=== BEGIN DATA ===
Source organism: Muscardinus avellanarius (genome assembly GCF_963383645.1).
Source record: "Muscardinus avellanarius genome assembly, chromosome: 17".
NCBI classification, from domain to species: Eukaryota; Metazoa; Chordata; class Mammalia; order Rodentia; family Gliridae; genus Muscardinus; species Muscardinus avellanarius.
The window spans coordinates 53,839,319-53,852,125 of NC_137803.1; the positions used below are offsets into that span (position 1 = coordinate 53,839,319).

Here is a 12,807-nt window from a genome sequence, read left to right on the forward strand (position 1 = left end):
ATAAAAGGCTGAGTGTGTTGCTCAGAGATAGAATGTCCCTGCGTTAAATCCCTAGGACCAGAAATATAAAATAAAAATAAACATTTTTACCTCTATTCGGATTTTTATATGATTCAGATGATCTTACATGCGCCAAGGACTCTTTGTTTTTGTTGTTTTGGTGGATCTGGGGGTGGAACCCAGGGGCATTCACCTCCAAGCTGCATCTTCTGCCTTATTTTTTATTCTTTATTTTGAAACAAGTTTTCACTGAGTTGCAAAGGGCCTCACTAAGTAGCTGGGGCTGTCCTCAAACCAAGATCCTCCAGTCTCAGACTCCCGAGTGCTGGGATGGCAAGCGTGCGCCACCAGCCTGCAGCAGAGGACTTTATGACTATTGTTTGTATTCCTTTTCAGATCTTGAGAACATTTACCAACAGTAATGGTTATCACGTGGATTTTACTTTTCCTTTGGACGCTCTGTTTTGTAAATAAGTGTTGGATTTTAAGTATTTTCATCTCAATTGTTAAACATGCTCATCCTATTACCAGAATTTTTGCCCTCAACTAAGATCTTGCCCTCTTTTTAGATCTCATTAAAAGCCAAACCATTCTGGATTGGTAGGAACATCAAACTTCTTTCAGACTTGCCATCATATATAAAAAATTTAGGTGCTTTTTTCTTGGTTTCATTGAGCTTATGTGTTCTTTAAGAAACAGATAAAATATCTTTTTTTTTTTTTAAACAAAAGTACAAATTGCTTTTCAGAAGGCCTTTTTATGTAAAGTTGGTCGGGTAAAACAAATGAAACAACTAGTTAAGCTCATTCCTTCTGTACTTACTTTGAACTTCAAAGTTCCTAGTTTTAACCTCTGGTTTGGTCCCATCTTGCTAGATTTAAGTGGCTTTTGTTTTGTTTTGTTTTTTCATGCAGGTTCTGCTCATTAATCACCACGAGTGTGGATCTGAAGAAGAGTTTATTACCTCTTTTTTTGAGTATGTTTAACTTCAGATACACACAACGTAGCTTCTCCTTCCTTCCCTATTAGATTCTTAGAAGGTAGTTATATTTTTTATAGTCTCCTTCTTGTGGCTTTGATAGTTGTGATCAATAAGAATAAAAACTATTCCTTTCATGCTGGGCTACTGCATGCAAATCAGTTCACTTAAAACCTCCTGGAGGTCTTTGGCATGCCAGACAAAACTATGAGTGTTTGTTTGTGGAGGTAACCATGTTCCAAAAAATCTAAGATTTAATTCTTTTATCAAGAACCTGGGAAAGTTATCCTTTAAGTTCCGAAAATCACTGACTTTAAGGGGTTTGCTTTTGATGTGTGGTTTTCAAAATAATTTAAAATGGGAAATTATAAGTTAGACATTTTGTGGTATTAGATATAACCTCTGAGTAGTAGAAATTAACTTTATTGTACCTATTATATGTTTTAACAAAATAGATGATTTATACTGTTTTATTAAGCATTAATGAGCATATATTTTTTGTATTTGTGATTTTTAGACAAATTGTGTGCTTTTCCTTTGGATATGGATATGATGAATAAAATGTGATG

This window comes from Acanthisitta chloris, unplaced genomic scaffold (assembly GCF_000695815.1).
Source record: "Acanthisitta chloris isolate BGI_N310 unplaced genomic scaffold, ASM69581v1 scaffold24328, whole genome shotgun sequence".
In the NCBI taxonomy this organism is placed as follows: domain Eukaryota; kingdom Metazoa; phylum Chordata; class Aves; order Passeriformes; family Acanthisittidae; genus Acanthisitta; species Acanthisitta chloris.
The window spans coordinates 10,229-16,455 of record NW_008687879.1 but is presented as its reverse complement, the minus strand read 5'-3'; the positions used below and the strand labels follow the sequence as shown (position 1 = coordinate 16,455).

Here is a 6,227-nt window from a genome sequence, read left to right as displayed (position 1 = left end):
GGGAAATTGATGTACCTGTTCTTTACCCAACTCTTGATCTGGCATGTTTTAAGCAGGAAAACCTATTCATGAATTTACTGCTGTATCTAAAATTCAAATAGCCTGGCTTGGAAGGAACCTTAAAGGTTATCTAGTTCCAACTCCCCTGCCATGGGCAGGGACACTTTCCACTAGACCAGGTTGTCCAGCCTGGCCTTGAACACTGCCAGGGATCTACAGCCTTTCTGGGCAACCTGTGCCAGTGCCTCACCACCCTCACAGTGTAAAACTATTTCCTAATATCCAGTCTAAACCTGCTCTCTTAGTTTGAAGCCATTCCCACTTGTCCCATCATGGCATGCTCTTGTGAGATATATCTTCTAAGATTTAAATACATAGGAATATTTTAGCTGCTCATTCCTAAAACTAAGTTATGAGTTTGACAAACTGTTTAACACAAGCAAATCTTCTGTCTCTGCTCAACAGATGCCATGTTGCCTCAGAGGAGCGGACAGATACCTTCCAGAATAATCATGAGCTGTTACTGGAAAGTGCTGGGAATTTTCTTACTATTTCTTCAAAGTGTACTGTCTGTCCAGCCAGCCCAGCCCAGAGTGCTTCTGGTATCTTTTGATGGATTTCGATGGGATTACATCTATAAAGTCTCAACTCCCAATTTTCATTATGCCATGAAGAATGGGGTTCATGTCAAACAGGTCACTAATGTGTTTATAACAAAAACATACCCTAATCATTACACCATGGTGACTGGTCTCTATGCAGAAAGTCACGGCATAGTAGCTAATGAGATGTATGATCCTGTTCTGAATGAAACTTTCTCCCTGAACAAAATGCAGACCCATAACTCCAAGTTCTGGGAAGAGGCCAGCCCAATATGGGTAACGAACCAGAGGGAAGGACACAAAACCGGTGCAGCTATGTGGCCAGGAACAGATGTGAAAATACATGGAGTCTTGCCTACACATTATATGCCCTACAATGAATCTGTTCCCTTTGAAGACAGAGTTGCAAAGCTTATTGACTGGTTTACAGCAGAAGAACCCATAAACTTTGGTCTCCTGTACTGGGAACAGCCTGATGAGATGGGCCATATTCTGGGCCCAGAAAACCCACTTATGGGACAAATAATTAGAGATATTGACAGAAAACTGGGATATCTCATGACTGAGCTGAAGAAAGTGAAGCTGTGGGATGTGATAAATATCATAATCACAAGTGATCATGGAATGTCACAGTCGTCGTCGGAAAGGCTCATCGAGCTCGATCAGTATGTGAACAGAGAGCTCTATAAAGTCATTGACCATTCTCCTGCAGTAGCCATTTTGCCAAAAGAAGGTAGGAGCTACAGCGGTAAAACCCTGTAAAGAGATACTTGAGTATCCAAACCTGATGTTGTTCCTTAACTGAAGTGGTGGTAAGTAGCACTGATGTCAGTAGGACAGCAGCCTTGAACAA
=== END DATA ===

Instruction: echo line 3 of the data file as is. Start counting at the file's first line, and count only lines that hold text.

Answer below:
NCBI classification, from domain to species: Eukaryota; Metazoa; Chordata; class Mammalia; order Rodentia; family Gliridae; genus Muscardinus; species Muscardinus avellanarius.